Economies of scale can be seen as some kind of “holy grail” in state of the art literature on the development of sets of related software systems. Software product line methods are often mentioned in this context, due to the variability management aspects they propose, in order to deal with sets of related software systems. They realize the sought-after reusability. Both variability management and software product lines already have a strong presence in theoretical research, but in real-life software product line projects trying to obtain economies of scale still tend to fall short of target. The objective of this paper is to study this gap between theory and reality through a case study in order to see why such gap exists, and to find a way to bridge this gap. Through analysis of the causes of failure identified by the stakeholders in the case study, the underlying problem, which is found to be located in the requirements engineering phase, is crystallized. The identification of a framework describing the problems will provide practitioners with a better focus for future endeavors in the field of software product lines, so that economies of scale can be achieved.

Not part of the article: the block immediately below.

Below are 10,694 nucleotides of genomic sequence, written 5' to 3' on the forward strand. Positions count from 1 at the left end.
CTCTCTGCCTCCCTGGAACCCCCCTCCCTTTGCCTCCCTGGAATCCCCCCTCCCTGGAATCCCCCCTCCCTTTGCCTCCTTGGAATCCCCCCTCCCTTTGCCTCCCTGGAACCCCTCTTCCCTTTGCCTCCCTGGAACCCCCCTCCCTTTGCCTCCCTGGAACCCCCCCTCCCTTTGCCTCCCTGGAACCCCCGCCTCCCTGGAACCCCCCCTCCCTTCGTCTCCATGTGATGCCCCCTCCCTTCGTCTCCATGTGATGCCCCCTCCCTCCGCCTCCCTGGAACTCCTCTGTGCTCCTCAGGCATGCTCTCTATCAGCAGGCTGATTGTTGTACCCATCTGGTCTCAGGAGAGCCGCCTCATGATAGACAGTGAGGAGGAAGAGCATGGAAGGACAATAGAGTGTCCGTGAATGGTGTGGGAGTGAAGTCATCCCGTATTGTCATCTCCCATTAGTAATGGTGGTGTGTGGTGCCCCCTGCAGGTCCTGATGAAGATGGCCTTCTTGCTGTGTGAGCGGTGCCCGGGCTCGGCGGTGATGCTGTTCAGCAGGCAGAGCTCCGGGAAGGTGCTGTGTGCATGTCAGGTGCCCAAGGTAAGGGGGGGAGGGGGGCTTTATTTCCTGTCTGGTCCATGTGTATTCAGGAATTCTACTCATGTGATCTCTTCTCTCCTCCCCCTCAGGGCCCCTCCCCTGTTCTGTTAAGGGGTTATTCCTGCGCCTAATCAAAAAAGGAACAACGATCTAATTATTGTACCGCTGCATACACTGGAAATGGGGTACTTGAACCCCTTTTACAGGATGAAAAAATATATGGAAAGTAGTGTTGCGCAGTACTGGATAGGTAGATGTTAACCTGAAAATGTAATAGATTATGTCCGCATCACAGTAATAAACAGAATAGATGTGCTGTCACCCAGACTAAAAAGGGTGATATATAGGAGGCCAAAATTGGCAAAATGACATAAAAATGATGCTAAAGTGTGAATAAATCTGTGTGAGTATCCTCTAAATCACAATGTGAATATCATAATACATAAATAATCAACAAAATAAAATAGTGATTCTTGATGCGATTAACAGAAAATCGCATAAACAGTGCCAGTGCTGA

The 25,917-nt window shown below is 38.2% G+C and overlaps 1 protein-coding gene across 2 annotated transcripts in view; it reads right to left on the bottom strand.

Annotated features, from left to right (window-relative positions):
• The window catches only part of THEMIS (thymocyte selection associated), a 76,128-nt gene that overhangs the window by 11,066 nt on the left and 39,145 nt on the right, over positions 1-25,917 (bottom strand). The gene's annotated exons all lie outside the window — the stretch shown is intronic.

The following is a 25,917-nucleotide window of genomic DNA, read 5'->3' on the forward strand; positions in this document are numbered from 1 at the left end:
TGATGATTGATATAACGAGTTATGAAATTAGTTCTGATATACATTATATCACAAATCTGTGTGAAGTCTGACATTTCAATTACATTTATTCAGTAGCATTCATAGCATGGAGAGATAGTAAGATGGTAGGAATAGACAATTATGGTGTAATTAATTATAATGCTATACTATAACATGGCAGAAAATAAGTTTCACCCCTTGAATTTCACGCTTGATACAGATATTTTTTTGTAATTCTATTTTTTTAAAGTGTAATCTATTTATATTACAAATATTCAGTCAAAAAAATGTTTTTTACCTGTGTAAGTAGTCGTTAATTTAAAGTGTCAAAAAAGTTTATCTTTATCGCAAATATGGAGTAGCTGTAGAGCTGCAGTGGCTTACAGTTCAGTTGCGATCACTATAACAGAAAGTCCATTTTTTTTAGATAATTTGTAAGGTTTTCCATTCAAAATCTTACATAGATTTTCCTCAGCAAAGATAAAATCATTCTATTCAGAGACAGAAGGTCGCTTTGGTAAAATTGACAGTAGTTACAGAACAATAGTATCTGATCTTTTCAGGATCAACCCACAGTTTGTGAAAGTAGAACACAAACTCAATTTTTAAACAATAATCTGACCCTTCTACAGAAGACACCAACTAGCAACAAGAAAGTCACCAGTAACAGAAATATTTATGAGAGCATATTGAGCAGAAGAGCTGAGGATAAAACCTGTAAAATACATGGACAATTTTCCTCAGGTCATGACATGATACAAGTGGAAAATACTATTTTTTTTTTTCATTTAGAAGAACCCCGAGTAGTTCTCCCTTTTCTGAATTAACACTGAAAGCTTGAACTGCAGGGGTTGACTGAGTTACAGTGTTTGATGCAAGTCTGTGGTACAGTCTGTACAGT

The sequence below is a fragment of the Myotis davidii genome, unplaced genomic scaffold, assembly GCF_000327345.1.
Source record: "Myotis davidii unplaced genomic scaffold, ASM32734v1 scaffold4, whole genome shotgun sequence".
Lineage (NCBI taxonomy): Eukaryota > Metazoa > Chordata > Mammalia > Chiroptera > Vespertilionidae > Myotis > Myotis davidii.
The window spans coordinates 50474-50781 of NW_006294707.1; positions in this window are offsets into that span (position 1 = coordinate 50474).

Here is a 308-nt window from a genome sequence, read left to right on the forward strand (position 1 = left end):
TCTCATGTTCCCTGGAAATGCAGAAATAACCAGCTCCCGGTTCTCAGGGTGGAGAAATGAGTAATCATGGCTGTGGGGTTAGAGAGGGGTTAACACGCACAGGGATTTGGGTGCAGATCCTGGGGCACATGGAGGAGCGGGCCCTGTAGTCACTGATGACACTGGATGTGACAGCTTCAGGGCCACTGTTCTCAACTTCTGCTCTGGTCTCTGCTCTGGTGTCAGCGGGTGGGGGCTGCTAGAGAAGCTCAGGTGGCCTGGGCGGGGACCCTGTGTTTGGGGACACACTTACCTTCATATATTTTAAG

Huysegoms, Tom; Snoeck, Monique; Dedene, Guido; and Goderis, Antoon
"A case study on variability management in software product lines: identifying why real-life projects fail,"
International Journal of Information Systems and Project Management: Vol. 1:
1, Article 4.
Available at: https://aisel.aisnet.org/ijispm/vol1/iss1/4